Challenging geology, insufficient infrastructure, and low well productivity are set to result in China badly missing its own shale gas production target to 2020, analysts say.
China has set a target to produce 30 billion cubic meters (bcm) of shale gas per year by 2020.
Yet, according to analysts at S&P Global Platts Analytics and Wood Mackenzie, China will barely meet half of that target by next year, despite the increased efforts to tap more shale gas resources to add to the domestic gas supply amid soaring demand as many households are switching from coal-fired to gas-fired heating.
“We think the 30 billion cu m by 2020 target is unreachable unless there is a major breakthrough in technology and infrastructure,” Jeffrey Moore, Asia LNG manager with S&P Global Platts Analytics, told S&P Global Platts.
According to Moore, China will reach 13 billion bcm of shale gas production a year by 2020.
China is estimated to have huge shale gas reserves, but it is very unlikely that it will be able to repeat the U.S. shale gas boom. China’s shale gas deposits are in remote, geologically challenging areas. “Geologically challenging” means that they are in mountainous regions and the gas-bearing rocks are much deeper than they are in the U.S. shale patch. Also, the remoteness of these deposits means there is no established infrastructure for production and transportation of all these trillions of cubic feet of gas.
Earlier this month, BP was said to become the latest international major to quit drilling for shale gas in China because of poor exploration drilling results so far. Related: Saudis Look To Boost Gas Production In A Big Way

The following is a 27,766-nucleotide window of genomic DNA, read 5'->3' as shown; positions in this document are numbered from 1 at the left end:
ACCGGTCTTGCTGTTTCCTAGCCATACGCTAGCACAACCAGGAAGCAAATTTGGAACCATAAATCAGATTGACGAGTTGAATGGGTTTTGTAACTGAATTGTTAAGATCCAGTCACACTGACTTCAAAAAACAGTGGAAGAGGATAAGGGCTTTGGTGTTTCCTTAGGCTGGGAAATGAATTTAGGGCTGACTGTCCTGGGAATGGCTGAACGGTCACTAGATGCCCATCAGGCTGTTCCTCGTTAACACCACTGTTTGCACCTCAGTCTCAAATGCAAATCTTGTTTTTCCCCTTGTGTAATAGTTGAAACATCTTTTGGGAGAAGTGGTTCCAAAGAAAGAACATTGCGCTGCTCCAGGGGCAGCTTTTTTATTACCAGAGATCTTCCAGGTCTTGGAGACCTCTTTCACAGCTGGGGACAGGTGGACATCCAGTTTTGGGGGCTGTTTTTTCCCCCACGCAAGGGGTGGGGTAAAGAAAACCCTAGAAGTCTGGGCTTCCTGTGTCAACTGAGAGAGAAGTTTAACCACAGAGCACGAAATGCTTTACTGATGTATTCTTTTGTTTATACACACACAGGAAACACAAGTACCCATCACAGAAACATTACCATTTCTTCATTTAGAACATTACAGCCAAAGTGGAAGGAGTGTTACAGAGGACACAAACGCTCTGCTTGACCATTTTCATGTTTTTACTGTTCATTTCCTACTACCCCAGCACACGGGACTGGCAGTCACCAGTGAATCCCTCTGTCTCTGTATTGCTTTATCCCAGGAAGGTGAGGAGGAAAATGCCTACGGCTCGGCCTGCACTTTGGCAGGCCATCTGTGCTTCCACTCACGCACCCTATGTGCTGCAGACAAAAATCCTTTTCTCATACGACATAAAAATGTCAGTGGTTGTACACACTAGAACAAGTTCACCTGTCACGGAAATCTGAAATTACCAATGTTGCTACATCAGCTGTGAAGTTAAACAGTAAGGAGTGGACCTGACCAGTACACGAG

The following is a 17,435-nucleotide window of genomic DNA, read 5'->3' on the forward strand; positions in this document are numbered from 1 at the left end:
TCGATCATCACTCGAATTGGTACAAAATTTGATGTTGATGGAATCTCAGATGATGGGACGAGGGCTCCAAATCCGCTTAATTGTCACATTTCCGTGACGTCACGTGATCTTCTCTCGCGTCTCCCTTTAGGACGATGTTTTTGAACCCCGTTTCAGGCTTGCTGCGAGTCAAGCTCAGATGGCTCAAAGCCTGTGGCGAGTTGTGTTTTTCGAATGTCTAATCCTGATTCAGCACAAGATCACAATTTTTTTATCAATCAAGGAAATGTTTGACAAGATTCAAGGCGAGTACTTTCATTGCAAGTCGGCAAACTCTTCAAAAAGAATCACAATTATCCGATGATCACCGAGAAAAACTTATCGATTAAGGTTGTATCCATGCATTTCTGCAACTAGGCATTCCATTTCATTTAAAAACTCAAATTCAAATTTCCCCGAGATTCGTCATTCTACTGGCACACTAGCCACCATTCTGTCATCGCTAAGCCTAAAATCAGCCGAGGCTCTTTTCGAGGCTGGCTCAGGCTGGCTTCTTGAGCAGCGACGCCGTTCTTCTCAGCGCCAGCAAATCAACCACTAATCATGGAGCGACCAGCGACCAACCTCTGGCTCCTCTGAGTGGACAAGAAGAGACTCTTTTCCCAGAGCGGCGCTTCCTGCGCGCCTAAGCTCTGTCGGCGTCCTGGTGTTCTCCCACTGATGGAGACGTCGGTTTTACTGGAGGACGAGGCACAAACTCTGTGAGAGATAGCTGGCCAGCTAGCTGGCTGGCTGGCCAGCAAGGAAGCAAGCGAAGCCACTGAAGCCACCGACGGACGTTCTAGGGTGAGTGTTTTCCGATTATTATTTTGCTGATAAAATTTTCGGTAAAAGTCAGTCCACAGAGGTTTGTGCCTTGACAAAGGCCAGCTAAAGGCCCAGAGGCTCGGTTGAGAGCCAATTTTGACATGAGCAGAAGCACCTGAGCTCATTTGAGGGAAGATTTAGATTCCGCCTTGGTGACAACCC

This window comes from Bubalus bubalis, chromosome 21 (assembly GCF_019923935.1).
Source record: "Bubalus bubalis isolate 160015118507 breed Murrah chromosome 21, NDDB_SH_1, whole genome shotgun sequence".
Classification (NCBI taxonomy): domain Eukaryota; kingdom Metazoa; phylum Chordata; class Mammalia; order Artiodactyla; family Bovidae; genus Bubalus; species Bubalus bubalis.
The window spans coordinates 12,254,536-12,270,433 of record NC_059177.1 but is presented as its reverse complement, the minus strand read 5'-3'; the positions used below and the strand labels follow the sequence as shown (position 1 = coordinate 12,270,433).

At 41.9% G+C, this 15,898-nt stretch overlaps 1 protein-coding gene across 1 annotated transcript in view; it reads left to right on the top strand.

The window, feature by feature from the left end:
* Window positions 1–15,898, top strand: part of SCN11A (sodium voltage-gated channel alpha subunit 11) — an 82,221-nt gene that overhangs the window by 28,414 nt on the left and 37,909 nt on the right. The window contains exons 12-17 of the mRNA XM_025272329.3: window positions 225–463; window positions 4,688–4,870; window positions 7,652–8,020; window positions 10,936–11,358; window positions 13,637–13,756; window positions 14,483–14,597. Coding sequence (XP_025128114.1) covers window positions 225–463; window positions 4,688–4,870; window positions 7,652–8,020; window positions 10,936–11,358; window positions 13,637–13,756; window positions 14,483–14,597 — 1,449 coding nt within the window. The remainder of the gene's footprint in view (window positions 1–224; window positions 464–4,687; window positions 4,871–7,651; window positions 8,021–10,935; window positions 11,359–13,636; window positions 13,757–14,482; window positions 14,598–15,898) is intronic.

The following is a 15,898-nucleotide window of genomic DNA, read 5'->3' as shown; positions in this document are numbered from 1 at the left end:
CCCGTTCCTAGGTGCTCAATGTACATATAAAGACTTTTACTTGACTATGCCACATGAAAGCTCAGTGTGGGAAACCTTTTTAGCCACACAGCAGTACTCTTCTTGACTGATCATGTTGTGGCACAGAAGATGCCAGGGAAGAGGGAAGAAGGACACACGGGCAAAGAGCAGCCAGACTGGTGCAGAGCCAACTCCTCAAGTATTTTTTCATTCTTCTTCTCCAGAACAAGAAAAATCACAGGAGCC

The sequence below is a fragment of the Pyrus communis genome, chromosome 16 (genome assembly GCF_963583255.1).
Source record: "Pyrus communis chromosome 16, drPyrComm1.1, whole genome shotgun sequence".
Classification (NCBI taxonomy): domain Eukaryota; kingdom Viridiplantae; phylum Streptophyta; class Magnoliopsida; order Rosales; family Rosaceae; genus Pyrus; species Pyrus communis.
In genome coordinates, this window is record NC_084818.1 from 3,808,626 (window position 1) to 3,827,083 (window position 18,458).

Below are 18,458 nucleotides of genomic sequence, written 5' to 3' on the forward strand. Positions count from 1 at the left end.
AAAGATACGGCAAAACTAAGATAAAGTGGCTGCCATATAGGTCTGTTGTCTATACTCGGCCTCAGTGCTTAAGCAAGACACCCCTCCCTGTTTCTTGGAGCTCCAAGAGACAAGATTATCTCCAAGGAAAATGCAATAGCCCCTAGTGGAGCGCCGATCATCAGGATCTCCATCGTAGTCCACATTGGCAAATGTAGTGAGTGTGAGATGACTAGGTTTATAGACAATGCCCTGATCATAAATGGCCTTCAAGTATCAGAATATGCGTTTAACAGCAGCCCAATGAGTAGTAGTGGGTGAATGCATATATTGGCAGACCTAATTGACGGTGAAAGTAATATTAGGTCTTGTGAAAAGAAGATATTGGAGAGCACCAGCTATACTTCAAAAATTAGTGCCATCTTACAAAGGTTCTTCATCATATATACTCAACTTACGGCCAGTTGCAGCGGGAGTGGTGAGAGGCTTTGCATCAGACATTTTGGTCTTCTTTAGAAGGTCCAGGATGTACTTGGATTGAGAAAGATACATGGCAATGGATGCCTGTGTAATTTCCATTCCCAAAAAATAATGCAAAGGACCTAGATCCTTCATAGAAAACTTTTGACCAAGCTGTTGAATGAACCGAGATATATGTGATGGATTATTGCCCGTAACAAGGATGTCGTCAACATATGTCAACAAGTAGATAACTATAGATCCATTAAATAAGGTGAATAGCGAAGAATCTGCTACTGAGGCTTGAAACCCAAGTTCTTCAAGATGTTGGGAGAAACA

Commenting on BP’s intention to exit China’s shale gas, Xianhui Zhang, Wood Mackenzie Eastern Asia upstream research analyst, said earlier this month:
“We understand that both poor well performance and challenging above-ground conditions contributed to BP's decision. The difficulties, for both national oil companies (NOCs) and oil Majors, highlight the unique challenges of developing shale gas in China. These include complex and deep reservoir geology, low well productivity, marginal economics and infrastructure constraints.”
According to WoodMac, China will produce 15 bcm/year of shale gas by 2020—significantly lower than the government’s target of 30 bcm.
“While we still expect double-digit growth in shale gas output this year, development challenges remain. Shale gas is an important part of China’s gas supply story in the long-run, but for now it is a minor contributor,” Zhang said.
By Tsvetana Paraskova for Oilprice.com
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